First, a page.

Patients & Visitors



The Haematuria Clinic

What is Haematuria?

Haematuria refers to blood being present in the urine.

If you have experienced passing blood in your urine or your GP has found evidence of blood on a urine dipstick test you will be referred urgently for further investigation.

Investigation of this symptom occurs in our haematuria clinic.

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What can I expect when I come for my clinic visit?

At the haematuria clinic we will perform a number of investigations to find a cause for your symptoms:

  • A urine sample will be sent to look for infection (MSU) and abnormal cells (cytology)
  • An ultrasound test will be done to look at your kidneys and bladder
  • A flexible telescope will be passed into the bladder under local anaesthetic

When you come to this clinic you will first be sent to the Ultrasound Department where an ultrasound of your kidneys and bladder will be performed by one of the radiology team.  The urologist will have the results of this scan when he sees you.

Following the ultrasound you will then be seen by one of our urologists who will perform a flexible cystoscopy:

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The flexible cystoscopy

What does the procedure involve?

A small flexible telescope is inserted into the bladder via the water pipe (urethra). A local anaesthetic jelly is used to numb and lubricate the urethra which makes passage of the instrument into the bladder as comfortable as possible. Men often find passage of the instrument through the area of the prostate gland uncomfortable but this is momentary.

Once the instrument is in place, the examination will only take a few minutes to complete. During the procedure sterile water is used to fill the bladder so that all the lining can be inspected.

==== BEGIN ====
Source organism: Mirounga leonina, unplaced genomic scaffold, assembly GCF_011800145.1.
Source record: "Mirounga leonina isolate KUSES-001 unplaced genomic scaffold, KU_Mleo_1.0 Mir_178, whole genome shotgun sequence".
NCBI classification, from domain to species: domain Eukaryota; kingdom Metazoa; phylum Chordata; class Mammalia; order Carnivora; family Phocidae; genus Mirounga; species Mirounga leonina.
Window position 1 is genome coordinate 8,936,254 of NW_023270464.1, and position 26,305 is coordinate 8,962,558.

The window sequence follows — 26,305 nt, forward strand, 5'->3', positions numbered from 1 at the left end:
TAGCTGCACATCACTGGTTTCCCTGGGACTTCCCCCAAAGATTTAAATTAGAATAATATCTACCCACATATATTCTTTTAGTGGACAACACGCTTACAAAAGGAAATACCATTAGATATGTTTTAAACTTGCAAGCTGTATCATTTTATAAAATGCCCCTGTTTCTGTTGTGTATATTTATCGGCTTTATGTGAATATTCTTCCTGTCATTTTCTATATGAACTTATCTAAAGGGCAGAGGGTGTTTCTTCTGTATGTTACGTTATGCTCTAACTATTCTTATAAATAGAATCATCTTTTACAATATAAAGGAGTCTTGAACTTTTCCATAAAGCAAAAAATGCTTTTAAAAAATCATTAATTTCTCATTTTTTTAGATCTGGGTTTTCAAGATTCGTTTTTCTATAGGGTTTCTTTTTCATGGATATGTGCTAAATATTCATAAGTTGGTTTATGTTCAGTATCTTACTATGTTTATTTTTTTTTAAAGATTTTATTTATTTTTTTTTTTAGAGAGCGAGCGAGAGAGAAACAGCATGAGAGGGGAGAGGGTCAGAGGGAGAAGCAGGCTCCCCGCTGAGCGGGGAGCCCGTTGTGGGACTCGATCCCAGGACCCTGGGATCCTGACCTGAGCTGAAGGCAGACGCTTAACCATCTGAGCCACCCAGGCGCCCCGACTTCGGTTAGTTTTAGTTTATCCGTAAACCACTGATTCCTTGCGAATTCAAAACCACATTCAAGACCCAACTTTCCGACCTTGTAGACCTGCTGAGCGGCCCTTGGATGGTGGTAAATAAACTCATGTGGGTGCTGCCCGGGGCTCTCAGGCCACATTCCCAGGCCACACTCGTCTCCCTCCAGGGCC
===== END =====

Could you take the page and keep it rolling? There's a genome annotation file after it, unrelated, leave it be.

A nurse will remain with you whilst the examination is taking place and will explain anything you do not understand.

Once the urologist has completed the examination, he/she will remove the instrument and will explain the findings. You will also be advised of the need for any further treatment.

You will then be able to walk to the toilet to pass the fluid that has been used to fill your bladder.

At home after the procedure

When you get home, you should drink plenty of fluid to flush your system through.

You may find that, when you first pass urine, it stings or burns slightly and it may be lightly bloodstained. If you continue to drink plenty of fluid, this discomfort and bleeding will resolve rapidly.

If you develop a fever, severe pain on passing urine, inability to pass urine or worsening bleeding, you should contact your GP immediately.

What happens next?

This will depend on what we find. If an abnormality is found your urologist will explain what this is and will arrange for further investigation or an operation to treat the problem.

If all your tests are normal and there is no further cause for concern you will be reassured and discharged. However, if nothing is detected on your initial visit but concern still remains then further evaluation may be required with a CT scan that will be done urgently on a separate visit. You will then be seen in the outpatient department to discuss the results.

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